Microorganisms have evolved a bewildering array of techniques to obtain nutrients from their surrounding environments. ... we have harnessed the power of microbes to convert carbon dioxide into value-added multi-carbon compounds in a usable biofuel. — Arpita Bose, associate professor of biology in Arts & Sciences at Washington University
Microorganisms have evolved a bewildering array of techniques to obtain nutrients from their surrounding environments. ... we have harnessed the power of microbes to convert carbon dioxide into value-added multi-carbon compounds in a usable biofuel. — Arpita Bose, associate professor of biology in Arts & Sciences at Washington University
Using microbes to make carbon-neutral fuel
A team of biologists and engineers modified a microbe so that it can produce a biofuel using only three renewable and naturally abundant source ingredients: carbon dioxide, solar panel-generated electricity and light. The resulting biofuel, n-butanol, is an authentically carbon-neutral fuel alternative that can be used in blends with diesel or gasoline.

The study was led by Arpita Bose, associate professor of biology in Arts & Sciences, and co-authored by members of her laboratory and engineers from the McKelvey School of Engineering, also at Washington University.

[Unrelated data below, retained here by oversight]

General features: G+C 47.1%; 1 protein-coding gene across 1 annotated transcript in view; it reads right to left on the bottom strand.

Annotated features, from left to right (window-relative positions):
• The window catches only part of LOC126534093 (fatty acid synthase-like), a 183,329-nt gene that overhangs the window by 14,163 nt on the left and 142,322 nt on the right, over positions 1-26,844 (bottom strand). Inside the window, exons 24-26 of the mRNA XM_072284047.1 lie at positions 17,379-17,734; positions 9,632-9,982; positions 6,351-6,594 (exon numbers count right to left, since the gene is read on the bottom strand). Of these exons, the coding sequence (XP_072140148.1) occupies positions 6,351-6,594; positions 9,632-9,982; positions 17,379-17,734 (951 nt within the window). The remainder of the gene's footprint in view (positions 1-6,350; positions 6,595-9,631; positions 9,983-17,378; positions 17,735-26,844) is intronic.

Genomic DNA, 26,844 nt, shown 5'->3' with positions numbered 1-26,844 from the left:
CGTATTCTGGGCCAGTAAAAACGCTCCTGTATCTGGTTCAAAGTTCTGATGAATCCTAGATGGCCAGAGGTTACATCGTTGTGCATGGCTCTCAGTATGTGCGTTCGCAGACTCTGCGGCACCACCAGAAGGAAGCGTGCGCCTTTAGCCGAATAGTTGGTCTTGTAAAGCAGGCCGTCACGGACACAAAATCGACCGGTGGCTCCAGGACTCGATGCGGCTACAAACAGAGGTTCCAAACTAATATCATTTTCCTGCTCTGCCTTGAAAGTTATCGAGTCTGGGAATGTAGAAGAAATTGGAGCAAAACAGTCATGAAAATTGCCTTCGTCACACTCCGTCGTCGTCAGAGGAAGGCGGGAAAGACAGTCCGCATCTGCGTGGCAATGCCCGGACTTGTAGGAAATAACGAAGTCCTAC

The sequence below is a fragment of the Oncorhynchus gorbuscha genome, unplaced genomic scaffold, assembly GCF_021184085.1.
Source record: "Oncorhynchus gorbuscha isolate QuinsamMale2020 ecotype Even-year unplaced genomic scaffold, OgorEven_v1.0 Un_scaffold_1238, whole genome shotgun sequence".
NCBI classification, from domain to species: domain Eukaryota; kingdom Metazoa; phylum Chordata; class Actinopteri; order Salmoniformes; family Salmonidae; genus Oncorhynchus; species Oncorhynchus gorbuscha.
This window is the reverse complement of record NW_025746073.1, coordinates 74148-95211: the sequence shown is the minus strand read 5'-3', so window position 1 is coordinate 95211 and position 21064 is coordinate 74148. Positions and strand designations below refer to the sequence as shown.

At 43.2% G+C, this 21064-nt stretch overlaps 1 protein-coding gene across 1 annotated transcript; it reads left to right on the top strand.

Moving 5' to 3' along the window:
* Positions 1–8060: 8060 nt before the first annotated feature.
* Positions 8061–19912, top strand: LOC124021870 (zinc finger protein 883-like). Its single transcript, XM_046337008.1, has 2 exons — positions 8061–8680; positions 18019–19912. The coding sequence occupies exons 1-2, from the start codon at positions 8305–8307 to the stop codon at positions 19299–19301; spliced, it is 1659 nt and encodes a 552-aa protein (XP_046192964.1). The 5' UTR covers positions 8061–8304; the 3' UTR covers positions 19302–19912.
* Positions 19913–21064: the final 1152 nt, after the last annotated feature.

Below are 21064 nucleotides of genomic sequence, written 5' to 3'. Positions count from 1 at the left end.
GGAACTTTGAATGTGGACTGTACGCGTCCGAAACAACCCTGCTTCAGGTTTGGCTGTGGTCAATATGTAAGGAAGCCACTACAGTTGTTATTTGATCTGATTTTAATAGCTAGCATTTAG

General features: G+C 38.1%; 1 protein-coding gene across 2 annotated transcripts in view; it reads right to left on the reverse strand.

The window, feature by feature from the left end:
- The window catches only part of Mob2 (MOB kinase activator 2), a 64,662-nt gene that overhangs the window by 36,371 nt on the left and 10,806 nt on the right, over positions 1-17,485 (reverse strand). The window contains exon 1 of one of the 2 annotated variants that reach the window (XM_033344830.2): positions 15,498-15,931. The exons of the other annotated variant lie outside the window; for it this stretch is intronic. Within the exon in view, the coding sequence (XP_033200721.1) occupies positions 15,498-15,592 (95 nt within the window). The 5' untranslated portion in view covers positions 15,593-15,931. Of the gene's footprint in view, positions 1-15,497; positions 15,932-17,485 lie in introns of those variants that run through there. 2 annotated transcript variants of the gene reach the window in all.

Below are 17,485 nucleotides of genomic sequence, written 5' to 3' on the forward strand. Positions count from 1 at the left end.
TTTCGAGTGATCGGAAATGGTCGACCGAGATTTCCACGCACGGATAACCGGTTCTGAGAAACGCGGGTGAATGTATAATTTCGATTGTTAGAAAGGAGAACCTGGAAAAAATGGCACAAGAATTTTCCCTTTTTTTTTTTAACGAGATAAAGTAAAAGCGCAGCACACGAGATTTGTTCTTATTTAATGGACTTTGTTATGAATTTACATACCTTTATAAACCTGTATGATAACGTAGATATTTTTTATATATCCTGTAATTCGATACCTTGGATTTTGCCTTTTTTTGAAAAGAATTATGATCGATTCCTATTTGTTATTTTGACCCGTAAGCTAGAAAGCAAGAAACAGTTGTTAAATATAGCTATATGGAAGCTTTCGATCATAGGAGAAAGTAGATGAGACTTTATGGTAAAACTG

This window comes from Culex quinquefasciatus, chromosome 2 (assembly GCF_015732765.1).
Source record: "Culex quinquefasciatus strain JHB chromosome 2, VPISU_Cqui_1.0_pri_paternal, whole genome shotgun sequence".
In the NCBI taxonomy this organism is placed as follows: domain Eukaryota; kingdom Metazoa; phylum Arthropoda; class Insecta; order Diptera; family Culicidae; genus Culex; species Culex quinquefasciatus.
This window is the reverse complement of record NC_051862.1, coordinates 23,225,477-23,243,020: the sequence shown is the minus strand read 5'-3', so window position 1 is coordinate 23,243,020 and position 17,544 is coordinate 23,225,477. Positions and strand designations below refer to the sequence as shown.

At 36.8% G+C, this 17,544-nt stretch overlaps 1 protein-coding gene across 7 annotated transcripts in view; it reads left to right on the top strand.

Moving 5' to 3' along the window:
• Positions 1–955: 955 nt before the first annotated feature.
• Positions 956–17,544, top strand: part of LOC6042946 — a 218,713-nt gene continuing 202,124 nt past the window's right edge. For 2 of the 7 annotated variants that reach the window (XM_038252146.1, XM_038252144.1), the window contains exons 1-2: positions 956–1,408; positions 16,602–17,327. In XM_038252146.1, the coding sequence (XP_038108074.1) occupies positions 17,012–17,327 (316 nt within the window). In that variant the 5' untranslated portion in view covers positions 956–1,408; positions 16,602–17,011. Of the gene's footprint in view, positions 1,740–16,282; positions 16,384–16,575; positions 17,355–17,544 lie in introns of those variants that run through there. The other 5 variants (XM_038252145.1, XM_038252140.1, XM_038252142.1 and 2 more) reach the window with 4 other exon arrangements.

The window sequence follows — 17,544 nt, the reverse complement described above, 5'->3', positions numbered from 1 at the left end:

"Microorganisms have evolved a bewildering array of techniques to obtain nutrients from their surrounding environments," Bose said. "Perhaps one of the most fascinating of these feeding techniques uses microbial electrosynthesis (MES). Here we have harnessed the power of microbes to convert carbon dioxide into value-added multi-carbon compounds in a usable biofuel."

The first author of the study is Wei Bai, a PhD graduate of McKelvey Engineering's Department of Energy, Environmental & Chemical Engineering. Bai worked as a research assistant in the Bose lab in Arts & Sciences from 2015-2020. Bai is now a scientist at Amyris, a manufacturer of sustainable ingredients made with synthetic biology.

"The fuel we made, n-butanol, has a high energy content and low tendency to vaporize or dissolve in water without combustion," Bai said. "This is especially true when compared with ethanol, which is a commonly used biofuel."

Microbes that feed through microbial electrosynthesis attach themselves directly to a negatively charged cathode inside the MES reactor so that they can "eat" electricity. Previous research from the Bose lab helped illuminate how microbes such as TIE-1 use electrons to fix carbon dioxide and also how they can be used to create sustainable bioplastics.

As scientists learn more about these microbes, their potential uses are more and more promising, Bose said, though she acknowledged that improvements are needed before the techniques can be rolled out on industrial scales.

... "Industrial-scale manufacturing of bioplastics and biofuels using microbial electrosynthesis can be achieved using the electricity produced by solar panels, creating a fully sustainable cycle," Bose said.


"The United States and the European Union recognize microbial electrosynthesis as a key technology for sustainability and climate change solutions," Bose said. "Ultimately, by exploiting a microbial metabolism that evolved in the distant past, we hope that new methods will emerge to help address some of the most pressing problems of our time."
Read the full article: https://www.sciencedaily.com/releases/2021/11/211103082624.htm